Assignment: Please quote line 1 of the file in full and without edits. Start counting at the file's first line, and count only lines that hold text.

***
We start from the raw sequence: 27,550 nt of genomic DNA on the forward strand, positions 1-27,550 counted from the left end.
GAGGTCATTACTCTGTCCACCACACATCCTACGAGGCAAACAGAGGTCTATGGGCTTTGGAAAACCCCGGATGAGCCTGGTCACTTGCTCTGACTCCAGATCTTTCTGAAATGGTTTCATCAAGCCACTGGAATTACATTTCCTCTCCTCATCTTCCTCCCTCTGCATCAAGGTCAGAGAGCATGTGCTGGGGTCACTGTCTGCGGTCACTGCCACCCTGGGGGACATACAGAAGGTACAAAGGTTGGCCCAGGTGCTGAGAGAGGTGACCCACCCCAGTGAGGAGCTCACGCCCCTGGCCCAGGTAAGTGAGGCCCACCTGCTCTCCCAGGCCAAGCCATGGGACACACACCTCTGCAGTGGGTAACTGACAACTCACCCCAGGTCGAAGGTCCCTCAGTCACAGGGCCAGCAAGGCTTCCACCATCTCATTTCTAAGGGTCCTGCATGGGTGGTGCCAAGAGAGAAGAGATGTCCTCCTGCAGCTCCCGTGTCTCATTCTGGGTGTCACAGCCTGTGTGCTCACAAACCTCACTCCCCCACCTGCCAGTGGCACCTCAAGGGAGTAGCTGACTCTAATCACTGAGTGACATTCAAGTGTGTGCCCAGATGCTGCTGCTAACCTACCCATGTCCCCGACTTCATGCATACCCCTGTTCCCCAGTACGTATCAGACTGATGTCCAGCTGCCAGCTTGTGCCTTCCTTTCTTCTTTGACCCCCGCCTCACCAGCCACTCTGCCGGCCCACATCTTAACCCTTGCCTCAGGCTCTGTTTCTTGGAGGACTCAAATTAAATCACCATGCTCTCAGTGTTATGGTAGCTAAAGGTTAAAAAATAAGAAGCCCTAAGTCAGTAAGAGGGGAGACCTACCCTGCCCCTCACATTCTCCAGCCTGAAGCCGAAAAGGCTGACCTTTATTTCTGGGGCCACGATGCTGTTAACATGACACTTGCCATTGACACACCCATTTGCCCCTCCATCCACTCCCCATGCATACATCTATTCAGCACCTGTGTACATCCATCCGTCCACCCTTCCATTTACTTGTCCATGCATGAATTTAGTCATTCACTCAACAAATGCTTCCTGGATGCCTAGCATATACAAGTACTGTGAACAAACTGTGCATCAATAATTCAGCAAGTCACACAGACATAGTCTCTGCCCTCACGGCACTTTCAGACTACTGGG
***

We start from the raw sequence: 27,550 nt of genomic DNA on the forward strand, positions 1-27,550 counted from the left end.